The case involves a man from Gothenburg in western Sweden who recently emerged from a 15-year addiction during which he was treated with a medicine that left him impotent, the Göteborgs-Posten (GP) newspaper reports.
The issue of whether or not he was entitled to assistance originally came about because he did not have specific medical advice recommending that he needed to take the potency medication.
The local support unit in the city’s Majorna district originally denied man’s request for assistance to pay for the Viagra, as it is not included on the list of subsidized high-cost medicines.
But following the ruling by the County Administrative Court (Länsrätten), the list will likely be changed.
The court referred a 2005 judgment from the Administrative Court of Appeal (Kammarrätten) in which a sick man was found to be unduly suffering from a lack of sex.
In arguing in favour of the 30-year-old’s request, the court ruled that having sex is considered an essential part of a attaining a reasonable quality of life and that, as a result, people have the right to assistance in paying for potency drugs such as Viagra.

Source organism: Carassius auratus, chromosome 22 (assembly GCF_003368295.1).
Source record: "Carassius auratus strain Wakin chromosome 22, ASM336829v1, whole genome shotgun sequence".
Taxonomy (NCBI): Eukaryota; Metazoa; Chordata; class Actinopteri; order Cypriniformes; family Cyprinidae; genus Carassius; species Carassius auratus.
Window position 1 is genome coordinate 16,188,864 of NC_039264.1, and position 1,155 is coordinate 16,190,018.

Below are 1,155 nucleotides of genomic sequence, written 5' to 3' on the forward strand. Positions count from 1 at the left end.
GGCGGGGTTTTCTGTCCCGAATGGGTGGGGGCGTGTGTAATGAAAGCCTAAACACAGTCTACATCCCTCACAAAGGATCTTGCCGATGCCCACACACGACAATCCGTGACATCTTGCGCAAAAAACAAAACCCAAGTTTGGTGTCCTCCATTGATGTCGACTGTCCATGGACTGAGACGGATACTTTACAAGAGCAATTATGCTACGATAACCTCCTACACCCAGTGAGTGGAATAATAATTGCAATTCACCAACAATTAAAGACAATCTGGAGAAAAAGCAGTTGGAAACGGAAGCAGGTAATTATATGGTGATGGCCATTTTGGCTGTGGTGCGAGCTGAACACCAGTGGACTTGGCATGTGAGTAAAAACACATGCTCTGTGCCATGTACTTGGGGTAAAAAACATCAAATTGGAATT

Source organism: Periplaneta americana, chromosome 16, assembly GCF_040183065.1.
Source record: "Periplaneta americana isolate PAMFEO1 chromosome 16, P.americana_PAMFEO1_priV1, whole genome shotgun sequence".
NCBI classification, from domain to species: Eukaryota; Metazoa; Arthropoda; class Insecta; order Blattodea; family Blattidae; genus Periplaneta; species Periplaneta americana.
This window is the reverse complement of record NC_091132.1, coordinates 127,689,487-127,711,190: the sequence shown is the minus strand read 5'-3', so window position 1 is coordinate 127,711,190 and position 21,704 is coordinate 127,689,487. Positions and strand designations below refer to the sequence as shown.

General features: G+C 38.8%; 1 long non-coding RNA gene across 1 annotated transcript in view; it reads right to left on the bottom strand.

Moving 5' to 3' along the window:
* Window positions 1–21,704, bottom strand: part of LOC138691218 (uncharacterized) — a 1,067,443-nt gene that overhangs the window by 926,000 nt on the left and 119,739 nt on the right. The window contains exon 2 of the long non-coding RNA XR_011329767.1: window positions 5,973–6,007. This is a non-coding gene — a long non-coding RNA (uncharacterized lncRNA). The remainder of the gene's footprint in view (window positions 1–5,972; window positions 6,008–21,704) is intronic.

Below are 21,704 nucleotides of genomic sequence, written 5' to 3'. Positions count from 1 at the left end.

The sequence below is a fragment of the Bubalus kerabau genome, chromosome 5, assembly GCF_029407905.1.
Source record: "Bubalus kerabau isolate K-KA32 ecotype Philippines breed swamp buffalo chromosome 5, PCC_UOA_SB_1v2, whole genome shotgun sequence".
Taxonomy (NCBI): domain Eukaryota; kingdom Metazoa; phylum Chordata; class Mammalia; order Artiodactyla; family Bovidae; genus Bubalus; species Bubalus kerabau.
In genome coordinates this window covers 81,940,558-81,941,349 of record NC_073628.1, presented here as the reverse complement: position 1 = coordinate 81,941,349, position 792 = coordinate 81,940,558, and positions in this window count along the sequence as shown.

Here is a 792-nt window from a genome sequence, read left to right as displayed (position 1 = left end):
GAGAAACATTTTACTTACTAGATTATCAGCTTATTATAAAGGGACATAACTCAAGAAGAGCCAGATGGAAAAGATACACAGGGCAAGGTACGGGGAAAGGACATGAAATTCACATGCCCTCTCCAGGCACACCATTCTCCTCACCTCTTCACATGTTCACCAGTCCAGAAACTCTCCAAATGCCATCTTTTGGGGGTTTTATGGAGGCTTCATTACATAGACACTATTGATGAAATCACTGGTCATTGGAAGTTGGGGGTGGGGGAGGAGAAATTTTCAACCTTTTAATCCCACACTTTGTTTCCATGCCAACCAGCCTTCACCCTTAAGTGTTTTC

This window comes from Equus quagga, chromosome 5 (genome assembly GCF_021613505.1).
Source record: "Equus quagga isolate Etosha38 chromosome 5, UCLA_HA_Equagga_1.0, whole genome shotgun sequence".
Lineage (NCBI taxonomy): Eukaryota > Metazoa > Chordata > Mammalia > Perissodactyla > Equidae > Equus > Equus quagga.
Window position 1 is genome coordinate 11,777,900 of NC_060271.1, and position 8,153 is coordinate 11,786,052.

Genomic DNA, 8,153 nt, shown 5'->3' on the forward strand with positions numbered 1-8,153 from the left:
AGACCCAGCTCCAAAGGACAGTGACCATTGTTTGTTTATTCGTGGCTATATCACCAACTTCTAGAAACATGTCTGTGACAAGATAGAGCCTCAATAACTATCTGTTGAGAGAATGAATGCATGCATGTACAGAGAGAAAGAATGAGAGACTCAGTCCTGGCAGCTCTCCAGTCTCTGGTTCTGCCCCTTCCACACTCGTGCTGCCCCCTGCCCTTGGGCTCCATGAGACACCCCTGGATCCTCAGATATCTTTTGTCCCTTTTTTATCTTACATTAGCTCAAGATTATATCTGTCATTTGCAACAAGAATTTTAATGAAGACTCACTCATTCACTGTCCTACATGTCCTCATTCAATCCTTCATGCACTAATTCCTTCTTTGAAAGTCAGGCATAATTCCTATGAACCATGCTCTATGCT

However, the court left unresolved the question of how often a person is entitled to receive the sex pills.
“This is clearly difficult to assess. How often should someone have Viagra? Is it once a week? Does that amount to a reasonable quality of life?” Henrietta Nyberg from the Majorna support unit told GP.
Since there is no standard stating how often a person needs to have sex to achieve a reasonable quality of life, the municipality’s local support unit has been left to make its own assessment regarding how much of the 30-year-old Viagra should be subsidized.